Many women suffer from abdominal and pelvic pain for years, with little knowledge about the source of the pain and few effective treatments.
Fortunately, we know more about the causes of pelvic pain than ever before, including the existence of a condition called pelvic congestion syndrome, also known as ovarian vein reflux.
This condition occurs when the veins in the pelvis lose elasticity and the vein valve (which prevents blood from flowing backward) malfunctions. This causes blood to pool in the pelvic veins.
Pelvic congestion syndrome can cause mild to severe pelvic pain that interferes with daily activities. What’s more, many studies show that PCS is the cause of up to 30% of cases of chronic pelvic pain in women.
Learn more about pelvic congestion syndrome.
The symptoms of pelvic congestion syndrome may mimic those of other conditions, but the condition also presents many unique symptoms.
A “Dragging” Sensation in the Pelvis
One of the most common symptoms of PCS is a sensation that the pelvis and reproductive organs are being pulled downward. This is often described as a sensation of dragging or tugging inside the pelvis.
The exact cause of the dragging sensation isn’t confirmed, but it may be attributed to the forces of gravity pulling on the distended pelvic veins.
Pain That Worsens During Standing, Walking or Lifting
Most women with PCS find that their pelvic pain intensifies when they sit or stand for a long period of time or lift something heavy.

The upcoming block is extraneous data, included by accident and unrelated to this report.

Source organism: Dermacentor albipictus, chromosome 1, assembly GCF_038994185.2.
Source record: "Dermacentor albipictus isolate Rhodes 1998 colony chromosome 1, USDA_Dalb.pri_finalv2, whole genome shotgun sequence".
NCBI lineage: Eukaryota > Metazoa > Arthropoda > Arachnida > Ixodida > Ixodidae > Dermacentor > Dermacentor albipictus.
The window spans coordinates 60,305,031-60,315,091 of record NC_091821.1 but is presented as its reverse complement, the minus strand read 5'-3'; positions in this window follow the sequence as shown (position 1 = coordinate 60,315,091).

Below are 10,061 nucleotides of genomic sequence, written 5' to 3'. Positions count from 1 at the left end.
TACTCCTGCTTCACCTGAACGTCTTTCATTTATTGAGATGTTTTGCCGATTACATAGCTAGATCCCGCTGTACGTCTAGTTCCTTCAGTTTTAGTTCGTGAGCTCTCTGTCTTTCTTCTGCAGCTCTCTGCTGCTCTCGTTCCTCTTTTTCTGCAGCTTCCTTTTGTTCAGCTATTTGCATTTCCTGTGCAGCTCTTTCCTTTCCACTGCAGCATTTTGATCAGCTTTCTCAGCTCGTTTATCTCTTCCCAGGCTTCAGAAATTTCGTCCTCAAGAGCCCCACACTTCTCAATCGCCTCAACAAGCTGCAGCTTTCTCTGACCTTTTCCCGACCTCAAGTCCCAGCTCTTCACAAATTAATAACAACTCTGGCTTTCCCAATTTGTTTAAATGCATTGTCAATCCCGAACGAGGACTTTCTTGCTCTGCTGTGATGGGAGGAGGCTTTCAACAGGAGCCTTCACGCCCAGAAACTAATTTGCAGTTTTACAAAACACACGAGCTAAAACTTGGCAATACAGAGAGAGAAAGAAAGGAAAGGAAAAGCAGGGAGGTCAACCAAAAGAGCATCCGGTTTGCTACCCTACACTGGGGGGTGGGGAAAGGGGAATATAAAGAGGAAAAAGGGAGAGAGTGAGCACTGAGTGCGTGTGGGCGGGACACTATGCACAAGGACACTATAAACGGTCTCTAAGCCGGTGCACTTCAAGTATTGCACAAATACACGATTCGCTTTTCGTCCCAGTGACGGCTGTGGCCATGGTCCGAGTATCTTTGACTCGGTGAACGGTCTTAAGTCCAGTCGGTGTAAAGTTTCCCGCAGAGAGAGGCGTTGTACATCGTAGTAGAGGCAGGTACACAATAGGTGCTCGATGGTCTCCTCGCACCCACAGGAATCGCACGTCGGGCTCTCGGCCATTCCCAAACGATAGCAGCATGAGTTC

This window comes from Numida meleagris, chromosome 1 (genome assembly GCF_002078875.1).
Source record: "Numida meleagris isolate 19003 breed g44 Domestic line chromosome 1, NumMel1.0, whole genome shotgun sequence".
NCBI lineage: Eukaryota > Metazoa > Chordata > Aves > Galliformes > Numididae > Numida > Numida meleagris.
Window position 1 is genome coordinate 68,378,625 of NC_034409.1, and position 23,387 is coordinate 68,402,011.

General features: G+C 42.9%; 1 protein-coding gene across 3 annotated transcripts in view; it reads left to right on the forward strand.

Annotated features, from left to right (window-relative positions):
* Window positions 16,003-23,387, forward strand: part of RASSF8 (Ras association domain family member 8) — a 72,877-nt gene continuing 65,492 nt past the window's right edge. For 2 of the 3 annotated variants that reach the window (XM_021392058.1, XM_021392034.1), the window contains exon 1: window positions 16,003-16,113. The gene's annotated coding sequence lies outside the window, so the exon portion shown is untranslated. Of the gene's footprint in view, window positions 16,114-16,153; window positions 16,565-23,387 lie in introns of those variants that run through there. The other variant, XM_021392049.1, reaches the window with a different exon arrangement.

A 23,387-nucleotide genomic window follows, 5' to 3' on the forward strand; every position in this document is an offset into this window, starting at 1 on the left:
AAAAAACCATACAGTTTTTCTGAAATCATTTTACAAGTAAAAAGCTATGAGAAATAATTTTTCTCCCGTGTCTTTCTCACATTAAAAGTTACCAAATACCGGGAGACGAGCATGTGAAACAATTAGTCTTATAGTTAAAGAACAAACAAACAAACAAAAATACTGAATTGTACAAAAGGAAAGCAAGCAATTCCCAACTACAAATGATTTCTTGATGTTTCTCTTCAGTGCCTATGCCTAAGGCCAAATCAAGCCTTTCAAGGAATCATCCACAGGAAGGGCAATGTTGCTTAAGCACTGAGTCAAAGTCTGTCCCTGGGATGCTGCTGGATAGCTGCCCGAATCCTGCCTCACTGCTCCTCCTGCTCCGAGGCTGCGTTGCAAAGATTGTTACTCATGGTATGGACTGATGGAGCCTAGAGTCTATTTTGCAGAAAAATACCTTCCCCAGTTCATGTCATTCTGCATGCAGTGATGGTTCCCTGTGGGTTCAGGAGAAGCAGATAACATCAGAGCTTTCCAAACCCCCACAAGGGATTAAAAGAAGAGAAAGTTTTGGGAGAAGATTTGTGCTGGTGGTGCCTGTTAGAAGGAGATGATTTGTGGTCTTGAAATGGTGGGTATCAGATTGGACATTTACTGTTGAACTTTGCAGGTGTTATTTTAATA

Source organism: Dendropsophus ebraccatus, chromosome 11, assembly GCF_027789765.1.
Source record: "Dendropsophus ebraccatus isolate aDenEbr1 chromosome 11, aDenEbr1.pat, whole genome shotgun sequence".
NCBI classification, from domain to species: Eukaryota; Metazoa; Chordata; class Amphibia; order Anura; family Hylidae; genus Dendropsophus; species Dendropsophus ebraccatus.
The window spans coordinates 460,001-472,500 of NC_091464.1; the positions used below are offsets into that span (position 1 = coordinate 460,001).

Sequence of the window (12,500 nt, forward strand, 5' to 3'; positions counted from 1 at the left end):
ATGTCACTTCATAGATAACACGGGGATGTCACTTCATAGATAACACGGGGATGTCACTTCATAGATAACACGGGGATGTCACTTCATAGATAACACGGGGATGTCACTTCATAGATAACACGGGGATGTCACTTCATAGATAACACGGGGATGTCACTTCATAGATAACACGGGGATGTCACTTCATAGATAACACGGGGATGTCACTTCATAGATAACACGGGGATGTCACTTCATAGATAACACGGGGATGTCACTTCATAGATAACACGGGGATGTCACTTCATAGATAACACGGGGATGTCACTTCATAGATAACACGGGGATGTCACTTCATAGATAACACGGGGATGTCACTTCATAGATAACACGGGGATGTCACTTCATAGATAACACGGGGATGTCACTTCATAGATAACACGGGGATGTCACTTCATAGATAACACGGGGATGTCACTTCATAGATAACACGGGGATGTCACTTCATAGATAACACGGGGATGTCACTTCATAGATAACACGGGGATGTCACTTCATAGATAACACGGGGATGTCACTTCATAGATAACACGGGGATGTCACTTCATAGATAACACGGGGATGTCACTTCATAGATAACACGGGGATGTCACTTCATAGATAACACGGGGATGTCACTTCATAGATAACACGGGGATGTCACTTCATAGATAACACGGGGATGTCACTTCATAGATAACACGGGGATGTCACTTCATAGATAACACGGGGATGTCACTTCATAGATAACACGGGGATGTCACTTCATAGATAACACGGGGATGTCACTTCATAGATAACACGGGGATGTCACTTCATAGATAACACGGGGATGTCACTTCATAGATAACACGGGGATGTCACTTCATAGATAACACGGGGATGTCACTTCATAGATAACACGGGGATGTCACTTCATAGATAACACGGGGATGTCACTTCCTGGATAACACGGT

Additionally, PCS pain often improves or subsides when a woman lies down.
Pain During Intercourse
A large number of women with PCS experience pain during and immediately following sexual intercourse. Pain during intercourse is a symptom of a number of women’s health conditions, so women who experience this symptom with PCS can be misdiagnosed.
Varicose Veins In Pelvis and Surrounding Areas
As the pelvic blood vessels become structurally damaged with PCS, many women notice varicosities (bulging veins) in the vulva, buttocks, hips and upper thighs.
The veins can be unsightly and are often tender, especially after long periods of sitting, standing or walking.
Risk Factors for Developing Pelvic Congestion Syndrome
Current research suggests that pregnancy is the biggest risk factor for developing PCS. Most women with Pelvic Congestion Syndrome have had multiple pregnancies.
Increased blood flow to the uterus during pregnancy, coupled with the increase in estrogen (which causes the veins to widen) are thought to contribute to pelvic vein varicosities.
Are you suffering from the debilitating symptoms of PCS? Georgia Vascular Institute is a leading vein treatment center in Stockbridge, Georgia.
We are proud to offer telemedicine services during the COVID-19 pandemic.